Nutrition News: Protein

Photo by Toa Heftiba on Unsplash
76

At the 2023 American College of Sports Medicine Annual Meeting (ACSM; acsm.org), more than 3,000 sports medicine professionals and researchers from around the globe gathered to share knowledge. Several sports nutrition presentations offered updates that might be of interest you.

Protein

• Muscle is constantly being broken down into amino acids and then rebuilt into new muscle tissue. Resistance exercise, such as weightlifting, stimulates the synthesis of new muscle during the 24-hours post-exercise. Including ~0.15 grams high-quality protein per pound of body weight (0.3 g/kg) per meal maximizes muscle protein synthesis. That comes to about 20 grams protein for a 120-lb (54.5 kg) runner and ~30 grams for a 180-lb (82 kg) runner. You can easily  consume that amount in (chocolate) milk, eggs, or tofu.

• Protein’s food matrix, with all the bioactive compounds that accompany the amino acids in natural foods, has a positive influence on the muscle-building effectiveness of the amino acids. For example, eating a whole egg, not just the egg white, more effectively builds muscle tissue. Hence, your best bet is to choose protein-rich foods in their natural state, such as nuts, yogurt, tuna, beans & rice, etc. Whole foods are preferable to the protein isolates in powders and bars.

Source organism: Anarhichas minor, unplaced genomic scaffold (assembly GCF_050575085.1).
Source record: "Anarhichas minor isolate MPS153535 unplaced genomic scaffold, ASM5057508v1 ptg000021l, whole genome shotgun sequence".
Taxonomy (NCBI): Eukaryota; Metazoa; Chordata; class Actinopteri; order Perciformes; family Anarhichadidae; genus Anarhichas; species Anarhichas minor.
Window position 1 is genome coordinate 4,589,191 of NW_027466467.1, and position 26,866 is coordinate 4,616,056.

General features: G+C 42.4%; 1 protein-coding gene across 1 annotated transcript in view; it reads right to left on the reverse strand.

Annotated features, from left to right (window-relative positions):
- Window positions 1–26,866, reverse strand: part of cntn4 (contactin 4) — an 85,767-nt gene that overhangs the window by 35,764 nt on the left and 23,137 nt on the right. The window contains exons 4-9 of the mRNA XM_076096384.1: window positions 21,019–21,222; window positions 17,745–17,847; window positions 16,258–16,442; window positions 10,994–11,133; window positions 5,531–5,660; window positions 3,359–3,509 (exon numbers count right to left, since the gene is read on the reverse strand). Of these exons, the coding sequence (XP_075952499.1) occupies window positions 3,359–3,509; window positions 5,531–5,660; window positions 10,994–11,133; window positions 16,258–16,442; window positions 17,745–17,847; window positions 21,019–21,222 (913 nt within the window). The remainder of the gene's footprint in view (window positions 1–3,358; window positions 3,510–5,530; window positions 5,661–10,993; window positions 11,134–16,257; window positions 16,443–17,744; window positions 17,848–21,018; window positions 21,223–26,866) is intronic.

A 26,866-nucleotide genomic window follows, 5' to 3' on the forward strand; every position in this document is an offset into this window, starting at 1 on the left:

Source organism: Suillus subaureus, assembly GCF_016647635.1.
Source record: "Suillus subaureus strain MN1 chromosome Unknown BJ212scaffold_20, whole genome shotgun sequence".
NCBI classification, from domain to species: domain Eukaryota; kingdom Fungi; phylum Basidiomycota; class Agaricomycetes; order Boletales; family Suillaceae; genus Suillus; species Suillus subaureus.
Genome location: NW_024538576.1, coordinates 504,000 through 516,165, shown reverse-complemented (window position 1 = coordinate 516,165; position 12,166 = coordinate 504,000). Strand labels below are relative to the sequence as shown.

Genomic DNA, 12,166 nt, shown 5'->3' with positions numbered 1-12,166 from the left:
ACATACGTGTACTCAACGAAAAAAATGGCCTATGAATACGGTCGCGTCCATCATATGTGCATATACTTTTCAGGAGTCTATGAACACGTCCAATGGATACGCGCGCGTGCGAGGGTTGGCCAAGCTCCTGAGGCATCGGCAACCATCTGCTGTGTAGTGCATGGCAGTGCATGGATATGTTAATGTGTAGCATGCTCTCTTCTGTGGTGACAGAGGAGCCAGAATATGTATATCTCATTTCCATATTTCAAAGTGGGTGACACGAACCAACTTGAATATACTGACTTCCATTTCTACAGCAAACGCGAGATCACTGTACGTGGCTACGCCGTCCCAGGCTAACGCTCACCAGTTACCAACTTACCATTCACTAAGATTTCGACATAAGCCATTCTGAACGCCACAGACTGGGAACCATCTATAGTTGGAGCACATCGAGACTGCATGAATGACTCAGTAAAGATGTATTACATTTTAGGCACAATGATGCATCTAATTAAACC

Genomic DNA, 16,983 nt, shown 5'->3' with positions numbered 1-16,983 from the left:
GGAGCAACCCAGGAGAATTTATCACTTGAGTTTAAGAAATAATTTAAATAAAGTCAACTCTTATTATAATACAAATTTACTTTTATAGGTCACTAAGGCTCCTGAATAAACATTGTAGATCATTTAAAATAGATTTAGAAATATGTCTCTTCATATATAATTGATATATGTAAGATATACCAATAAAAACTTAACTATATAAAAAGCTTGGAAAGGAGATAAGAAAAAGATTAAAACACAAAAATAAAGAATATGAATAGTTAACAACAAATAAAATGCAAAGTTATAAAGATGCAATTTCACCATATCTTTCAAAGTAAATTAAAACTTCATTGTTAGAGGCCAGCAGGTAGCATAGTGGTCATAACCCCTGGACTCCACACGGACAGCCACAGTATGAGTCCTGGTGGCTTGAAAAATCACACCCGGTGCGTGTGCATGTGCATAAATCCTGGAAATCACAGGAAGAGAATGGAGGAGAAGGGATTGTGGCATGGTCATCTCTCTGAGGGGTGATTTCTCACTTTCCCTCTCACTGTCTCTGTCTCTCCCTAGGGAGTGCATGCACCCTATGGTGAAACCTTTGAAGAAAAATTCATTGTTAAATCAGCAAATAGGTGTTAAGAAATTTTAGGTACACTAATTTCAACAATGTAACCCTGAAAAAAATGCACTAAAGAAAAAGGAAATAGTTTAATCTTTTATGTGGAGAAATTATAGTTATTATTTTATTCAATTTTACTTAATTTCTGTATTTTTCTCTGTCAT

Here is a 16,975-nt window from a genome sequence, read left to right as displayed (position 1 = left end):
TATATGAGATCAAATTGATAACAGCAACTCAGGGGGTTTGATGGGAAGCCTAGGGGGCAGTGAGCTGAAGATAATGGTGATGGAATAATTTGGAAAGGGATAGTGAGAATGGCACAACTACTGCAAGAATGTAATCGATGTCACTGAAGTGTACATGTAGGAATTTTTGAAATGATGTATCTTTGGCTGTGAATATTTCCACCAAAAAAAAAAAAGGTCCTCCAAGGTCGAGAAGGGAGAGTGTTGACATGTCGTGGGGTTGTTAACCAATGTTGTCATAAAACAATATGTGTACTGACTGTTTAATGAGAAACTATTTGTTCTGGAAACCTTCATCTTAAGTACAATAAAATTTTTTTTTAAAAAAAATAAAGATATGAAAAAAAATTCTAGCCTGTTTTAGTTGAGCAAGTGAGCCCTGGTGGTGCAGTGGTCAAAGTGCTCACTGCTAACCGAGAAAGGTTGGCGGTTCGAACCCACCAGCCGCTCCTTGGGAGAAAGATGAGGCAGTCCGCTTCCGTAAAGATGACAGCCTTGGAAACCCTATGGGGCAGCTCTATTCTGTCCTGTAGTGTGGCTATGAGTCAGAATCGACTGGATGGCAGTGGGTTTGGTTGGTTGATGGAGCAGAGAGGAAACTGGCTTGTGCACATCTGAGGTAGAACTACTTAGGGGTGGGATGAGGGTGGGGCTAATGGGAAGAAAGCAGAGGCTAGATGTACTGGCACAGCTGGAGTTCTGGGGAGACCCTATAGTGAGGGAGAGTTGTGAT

• Including protein at each meal and snack also offers benefits. Many runners eat too little protein at breakfast and lunch, then devour 2 to 3 chicken breasts at dinner. They’d be better-off enjoying a serving of protein at each meal and snack.
• Vegan runners can indeed consume adequate protein if they are responsible. A vegan meal with just pasta and greens doesn’t do the job. How much protein from plants is enough? The goal is ~1 gram plant-protein/lb (2.1 g/kg) body weight per day. For a 120-lb (54.5 kg) runner, this comes to about 30 grams per meal plus 10 to 15 grams in each of two snacks.

     The information on food labels tells the grams protein/serving, as does a quick google-search (protein in half-cup of hummus). Don’t be among the many athletes who comment “most Americans consume way too much protein” and make little effort to replace chicken with enough beans. A big dallop (1/2 c)  of hummus with 8 grams of protein does not equate to the 35 grams of protein in a small (4-oz) chicken breast. Vegans, educate yourself!

Nancy Clark MS RD CSSD  counsels both fitness exercisers and competitive athletes in the Boston-area (Newton; 617-795-1875). Her best-selling Sports Nutrition Guidebook is a popular resource, as is her online workshop. Visit NancyClarkRD.com for info.

You might also like